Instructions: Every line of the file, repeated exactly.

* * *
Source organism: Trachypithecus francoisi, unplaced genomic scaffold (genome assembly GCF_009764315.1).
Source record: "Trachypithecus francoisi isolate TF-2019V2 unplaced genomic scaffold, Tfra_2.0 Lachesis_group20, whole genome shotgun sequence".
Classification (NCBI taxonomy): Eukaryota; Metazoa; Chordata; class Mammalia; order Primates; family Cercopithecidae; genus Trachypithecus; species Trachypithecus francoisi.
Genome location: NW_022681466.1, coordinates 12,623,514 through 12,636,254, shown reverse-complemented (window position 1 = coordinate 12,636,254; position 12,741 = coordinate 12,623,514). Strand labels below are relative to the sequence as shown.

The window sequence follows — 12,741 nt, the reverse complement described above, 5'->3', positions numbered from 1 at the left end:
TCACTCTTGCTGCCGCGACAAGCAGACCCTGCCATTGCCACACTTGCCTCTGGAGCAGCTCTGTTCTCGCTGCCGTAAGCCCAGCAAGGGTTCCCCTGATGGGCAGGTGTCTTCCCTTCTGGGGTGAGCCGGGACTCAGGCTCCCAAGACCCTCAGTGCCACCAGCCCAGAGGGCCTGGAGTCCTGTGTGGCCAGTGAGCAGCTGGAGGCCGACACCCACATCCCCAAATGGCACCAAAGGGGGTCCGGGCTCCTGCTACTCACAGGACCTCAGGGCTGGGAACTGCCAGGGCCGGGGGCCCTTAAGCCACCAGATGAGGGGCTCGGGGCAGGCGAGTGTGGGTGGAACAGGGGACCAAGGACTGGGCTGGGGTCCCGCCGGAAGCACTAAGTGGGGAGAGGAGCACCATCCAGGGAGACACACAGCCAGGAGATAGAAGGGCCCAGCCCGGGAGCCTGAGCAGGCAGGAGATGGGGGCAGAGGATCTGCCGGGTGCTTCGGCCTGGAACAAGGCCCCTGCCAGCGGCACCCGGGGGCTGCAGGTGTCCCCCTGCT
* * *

Source organism: Trachypithecus francoisi, unplaced genomic scaffold (genome assembly GCF_009764315.1).
Source record: "Trachypithecus francoisi isolate TF-2019V2 unplaced genomic scaffold, Tfra_2.0 Lachesis_group20, whole genome shotgun sequence".
Classification (NCBI taxonomy): Eukaryota; Metazoa; Chordata; class Mammalia; order Primates; family Cercopithecidae; genus Trachypithecus; species Trachypithecus francoisi.
Genome location: NW_022681466.1, coordinates 12,623,514 through 12,636,254, shown reverse-complemented (window position 1 = coordinate 12,636,254; position 12,741 = coordinate 12,623,514). Strand labels below are relative to the sequence as shown.

The window sequence follows — 12,741 nt, the reverse complement described above, 5'->3', positions numbered from 1 at the left end:
TCACTCTTGCTGCCGCGACAAGCAGACCCTGCCATTGCCACACTTGCCTCTGGAGCAGCTCTGTTCTCGCTGCCGTAAGCCCAGCAAGGGTTCCCCTGATGGGCAGGTGTCTTCCCTTCTGGGGTGAGCCGGGACTCAGGCTCCCAAGACCCTCAGTGCCACCAGCCCAGAGGGCCTGGAGTCCTGTGTGGCCAGTGAGCAGCTGGAGGCCGACACCCACATCCCCAAATGGCACCAAAGGGGGTCCGGGCTCCTGCTACTCACAGGACCTCAGGGCTGGGAACTGCCAGGGCCGGGGGCCCTTAAGCCACCAGATGAGGGGCTCGGGGCAGGCGAGTGTGGGTGGAACAGGGGACCAAGGACTGGGCTGGGGTCCCGCCGGAAGCACTAAGTGGGGAGAGGAGCACCATCCAGGGAGACACACAGCCAGGAGATAGAAGGGCCCAGCCCGGGAGCCTGAGCAGGCAGGAGATGGGGGCAGAGGATCTGCCGGGTGCTTCGGCCTGGAACAAGGCCCCTGCCAGCGGCACCCGGGGGCTGCAGGTGTCCCCCTGCT